Wednesday, January 1, 8217

Der Wilde Alexander (c. 1217-1291) - Flute

Meister [Der Wilde] Alexander (c. 1217-1291) -
Minnesinger Melody "Owe daz nach liebe gat" (Tranverse Flute)

[Meister] Der Wilde Alexander is the name attributed to a Middle High German poet of the late 13th c. He was of South German or more probably Swiss origin, and has usually been taken for a commoner, though some hold him to be of minor nobility. He was clearly, like Walther von der Vogelweide, a wandering singer, who depended on his reception at courts and castles.

Der wilde Alexander sets a high value upon poetic art, insisting upon its descent from kings. The majority of his poems are Sprüche, and some of them deplore the decadence of the age, of which the disaster of the fall of Acre (to which one poem alludes) is a symptom. Though some of his poetry is obscure, Alexander can also write with great simplicity and apparent feeling. Yet even his most homely and direct poems are given a spiritual interpretation, as in the attractive poem beginning ‘Hie vor, dô wir kinder waren’, with its picture of the strawberry-picking children, which turns into a warning against sensual pleasures.

Der wilde Alexander also wrote a noble Christmas poem and a minneleich.

Leich, a complex Middle High German poetic form, derives from the Latin sequentia. It was originally choral, consisting of an opening section sung by all the voices, which was succeeded by passages sung alternately by the two sections of the divided choir; finally the choir united again to sing a concluding passage. The intermediary passages for divided choir were not limited in number, but each was sung twice, half-choir B repeating what half-choir A had sung. Occasionally a passage for undivided choir was inserted in the middle. The leich could be religious or secular; the secular examples were either dance songs (tanzleich) or love songs (minneleich). One or more examples are found in the work of many Middle High German poets (including Walther von der Vogelweide). Those whose preserved leiche are the most numerous are Der Tannhäuser (6), Rudolf von Rotenburg (5), and Ulrich von Winterstetten (5), who developed the form into new complexities.


The flute is a musical instrument of the woodwind family. Unlike other woodwind instruments, a flute is a reedless wind instrument that produces its sound from the flow of air against an edge.

A musician that plays the flute can be referred to as a flute player, a flautist, a flutist, or a fluter.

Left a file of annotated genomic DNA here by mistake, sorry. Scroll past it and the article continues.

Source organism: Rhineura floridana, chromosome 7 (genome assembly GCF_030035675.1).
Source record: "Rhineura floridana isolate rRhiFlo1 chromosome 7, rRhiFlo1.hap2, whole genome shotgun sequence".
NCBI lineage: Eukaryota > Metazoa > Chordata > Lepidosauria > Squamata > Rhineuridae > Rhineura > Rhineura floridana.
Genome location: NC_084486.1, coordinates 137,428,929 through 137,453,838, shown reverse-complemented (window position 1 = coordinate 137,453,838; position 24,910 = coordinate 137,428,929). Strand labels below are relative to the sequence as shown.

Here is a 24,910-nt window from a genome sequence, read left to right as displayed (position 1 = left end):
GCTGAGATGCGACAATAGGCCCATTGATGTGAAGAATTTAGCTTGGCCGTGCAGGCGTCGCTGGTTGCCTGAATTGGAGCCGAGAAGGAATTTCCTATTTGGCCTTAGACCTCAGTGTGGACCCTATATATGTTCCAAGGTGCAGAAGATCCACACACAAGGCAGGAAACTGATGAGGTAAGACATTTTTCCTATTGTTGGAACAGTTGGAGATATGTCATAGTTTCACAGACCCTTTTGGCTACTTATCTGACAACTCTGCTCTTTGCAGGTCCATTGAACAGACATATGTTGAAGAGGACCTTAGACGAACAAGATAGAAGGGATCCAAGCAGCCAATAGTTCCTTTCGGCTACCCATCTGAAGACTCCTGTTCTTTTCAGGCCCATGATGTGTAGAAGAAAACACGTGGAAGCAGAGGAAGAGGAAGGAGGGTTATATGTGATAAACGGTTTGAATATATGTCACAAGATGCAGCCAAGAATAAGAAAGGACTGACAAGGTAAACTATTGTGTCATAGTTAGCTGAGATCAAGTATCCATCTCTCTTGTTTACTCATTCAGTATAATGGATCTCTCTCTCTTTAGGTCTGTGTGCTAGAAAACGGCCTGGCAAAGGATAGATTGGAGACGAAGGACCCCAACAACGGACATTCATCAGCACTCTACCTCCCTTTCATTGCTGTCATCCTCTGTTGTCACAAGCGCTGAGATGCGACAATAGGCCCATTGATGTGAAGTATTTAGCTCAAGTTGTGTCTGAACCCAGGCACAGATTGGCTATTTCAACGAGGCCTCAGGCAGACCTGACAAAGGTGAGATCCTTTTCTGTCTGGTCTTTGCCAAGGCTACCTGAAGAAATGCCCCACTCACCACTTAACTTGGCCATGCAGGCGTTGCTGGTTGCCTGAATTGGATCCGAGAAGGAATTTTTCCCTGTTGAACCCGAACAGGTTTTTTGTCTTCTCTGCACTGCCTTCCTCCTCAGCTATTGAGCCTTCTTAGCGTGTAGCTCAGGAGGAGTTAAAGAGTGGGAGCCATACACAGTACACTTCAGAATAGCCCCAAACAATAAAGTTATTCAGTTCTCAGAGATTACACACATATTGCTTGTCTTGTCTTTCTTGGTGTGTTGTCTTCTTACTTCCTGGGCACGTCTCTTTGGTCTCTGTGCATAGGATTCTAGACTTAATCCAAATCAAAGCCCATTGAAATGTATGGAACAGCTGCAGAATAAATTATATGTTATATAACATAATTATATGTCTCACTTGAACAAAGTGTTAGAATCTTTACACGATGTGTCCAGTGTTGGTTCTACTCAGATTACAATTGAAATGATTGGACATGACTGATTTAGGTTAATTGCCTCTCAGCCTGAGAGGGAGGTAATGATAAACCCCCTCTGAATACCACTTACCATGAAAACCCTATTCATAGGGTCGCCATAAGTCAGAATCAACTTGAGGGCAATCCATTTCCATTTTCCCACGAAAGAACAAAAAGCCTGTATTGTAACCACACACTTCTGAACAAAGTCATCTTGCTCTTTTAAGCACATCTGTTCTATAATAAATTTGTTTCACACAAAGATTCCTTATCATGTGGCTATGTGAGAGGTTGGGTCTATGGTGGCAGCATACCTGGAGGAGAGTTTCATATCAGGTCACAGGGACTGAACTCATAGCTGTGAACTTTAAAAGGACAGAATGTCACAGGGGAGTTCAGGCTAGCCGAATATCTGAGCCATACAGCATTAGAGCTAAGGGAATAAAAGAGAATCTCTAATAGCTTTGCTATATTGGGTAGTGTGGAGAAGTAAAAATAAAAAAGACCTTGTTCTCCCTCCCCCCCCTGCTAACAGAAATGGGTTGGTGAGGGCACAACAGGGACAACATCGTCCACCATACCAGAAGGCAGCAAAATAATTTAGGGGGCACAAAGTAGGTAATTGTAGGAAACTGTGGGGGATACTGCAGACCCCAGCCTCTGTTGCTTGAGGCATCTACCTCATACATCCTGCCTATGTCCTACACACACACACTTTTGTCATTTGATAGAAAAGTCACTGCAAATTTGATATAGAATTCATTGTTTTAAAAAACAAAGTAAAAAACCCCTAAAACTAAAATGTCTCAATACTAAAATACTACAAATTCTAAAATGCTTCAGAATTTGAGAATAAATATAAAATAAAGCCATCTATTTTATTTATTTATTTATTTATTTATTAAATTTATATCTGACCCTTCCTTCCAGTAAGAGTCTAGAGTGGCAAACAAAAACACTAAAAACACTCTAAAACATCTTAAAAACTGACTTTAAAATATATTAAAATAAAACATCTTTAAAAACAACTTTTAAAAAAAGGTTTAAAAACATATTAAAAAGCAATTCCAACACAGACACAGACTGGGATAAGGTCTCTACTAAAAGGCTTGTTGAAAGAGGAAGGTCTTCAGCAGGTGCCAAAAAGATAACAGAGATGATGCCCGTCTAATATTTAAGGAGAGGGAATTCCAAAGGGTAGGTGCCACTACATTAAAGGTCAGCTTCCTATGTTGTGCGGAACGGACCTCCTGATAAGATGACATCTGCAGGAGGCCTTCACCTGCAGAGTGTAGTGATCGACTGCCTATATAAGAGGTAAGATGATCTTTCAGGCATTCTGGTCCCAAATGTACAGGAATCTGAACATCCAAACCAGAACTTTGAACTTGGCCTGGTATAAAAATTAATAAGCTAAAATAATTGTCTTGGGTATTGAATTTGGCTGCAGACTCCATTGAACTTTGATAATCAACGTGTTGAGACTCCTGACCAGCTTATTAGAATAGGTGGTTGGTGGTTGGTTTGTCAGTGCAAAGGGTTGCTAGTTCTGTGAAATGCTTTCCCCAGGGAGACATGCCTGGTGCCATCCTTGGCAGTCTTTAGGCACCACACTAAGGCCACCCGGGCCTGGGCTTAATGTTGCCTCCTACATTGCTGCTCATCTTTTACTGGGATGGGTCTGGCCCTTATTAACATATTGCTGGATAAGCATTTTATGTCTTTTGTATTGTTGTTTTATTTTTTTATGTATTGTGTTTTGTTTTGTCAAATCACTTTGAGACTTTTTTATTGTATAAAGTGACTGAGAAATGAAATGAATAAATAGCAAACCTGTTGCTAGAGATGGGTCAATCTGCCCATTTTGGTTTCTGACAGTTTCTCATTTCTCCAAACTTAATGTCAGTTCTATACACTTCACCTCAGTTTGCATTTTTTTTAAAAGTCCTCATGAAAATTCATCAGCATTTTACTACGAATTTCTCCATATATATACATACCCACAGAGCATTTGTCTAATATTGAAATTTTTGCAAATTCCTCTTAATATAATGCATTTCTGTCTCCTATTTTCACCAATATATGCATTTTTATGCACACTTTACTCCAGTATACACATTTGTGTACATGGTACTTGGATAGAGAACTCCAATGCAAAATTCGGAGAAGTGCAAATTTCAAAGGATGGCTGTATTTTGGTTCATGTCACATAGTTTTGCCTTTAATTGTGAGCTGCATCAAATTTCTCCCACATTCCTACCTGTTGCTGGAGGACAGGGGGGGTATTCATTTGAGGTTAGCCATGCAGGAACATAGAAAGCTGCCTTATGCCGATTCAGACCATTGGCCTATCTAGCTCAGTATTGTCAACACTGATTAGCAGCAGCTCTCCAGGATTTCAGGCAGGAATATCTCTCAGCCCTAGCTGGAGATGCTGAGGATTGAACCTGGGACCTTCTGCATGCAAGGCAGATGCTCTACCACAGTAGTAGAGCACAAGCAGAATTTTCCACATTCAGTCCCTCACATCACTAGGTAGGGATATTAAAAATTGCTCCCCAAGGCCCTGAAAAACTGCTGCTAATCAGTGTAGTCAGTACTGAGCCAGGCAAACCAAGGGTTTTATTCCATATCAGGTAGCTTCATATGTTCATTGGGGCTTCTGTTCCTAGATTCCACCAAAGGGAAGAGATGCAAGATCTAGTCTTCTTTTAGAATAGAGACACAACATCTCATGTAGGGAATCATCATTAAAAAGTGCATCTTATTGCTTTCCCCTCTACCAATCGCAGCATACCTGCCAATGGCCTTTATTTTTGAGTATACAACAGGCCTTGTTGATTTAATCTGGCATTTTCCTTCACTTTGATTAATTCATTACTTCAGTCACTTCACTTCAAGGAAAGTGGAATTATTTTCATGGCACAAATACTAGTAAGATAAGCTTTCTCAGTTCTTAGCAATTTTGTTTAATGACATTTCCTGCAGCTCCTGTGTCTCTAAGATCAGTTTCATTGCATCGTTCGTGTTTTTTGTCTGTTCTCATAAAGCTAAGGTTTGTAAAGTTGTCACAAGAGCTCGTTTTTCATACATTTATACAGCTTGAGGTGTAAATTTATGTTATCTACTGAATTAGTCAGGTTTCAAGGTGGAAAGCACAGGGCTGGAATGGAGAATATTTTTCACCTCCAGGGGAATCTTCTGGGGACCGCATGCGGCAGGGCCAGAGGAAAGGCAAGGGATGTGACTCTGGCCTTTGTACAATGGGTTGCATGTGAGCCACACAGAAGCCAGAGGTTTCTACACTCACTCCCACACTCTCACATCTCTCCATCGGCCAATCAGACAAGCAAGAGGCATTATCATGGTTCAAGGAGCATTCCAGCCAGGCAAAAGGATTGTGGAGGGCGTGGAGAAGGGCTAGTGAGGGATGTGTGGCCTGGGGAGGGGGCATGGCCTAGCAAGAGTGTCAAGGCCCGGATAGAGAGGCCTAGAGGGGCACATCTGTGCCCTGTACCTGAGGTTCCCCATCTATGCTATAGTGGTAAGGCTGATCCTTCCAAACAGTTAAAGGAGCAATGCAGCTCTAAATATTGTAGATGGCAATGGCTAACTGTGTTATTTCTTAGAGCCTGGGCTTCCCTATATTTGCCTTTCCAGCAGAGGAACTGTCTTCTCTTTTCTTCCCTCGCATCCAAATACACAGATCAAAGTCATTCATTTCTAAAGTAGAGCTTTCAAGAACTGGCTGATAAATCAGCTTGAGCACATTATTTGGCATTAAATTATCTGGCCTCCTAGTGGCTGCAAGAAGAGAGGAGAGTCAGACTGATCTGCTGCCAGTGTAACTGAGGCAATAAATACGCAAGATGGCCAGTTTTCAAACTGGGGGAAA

The flute has been dated to prehistoric times. It has appeared in different forms and locations around the world. A three-holed flute made from a mammoth tusk (from the Geißenklösterle cave in the German Swabian Alb and dated to 30,000 to 37,000 years ago was discovered in 2004, and two flutes made from swans' bones excavated a decade earlier (from the same cave in Germany, dated to circa 36,000 years ago) are among the oldest known musical instruments. A fragment of the femur of a juvenile cave bear, with two to four holes, found at Divje Babe in Slovenia and dated to about 43,100 years ago, may also be an early flute.

The Bible, in Genesis 4:21, cites Jubal as being the "father of all those who play the ugab and the kinnor". The former Hebrew term refers to some wind instrument, or wind instruments in general, the latter to a stringed instrument, or stringed instruments in general. As such, Jubal is traditionally regarded as the inventor of the flute (a word used in some translations of this biblical passage).

Some early flutes were made out of tibias (shin bones). Playable 9000-year-old Gudi (literally, "bone flute"), made from the wing bones of red-crowned cranes, with five to eight holes each, were excavated from a tomb in Jiahu in the Central Chinese province of Henan.

The earliest extant transverse flute is a chiflute discovered in the Tomb of Marquis Yi of Zeng at the Suizhou site, Hubei province, China. It dates from 433 BC, of the later Zhou Dynasty. It is fashioned of lacquered bamboo with closed ends and has five stops that are at the flute's side instead of the top. Chi flutes are mentioned in Shi Jing, compiled and edited by Confucius.

The pan flute was used in Greece from the 7th century BC, and spread to other parts of Europe.

Throughout the 10th, 12th and 13th centuries, transverse flutes were very uncommon in Europe, with the various fipple flutes being more prominent. The tin whistle (an Irish flute) first appeared in the 12th century, and the recorder in the 14th century. The first literary appearance of the transverse flute was made in 1285, but early on the instrument was only used in Germany and France.

[8220 Ars Antiqua Motets / 8217 Wilde Alexander / 8210 Thomas of Celano]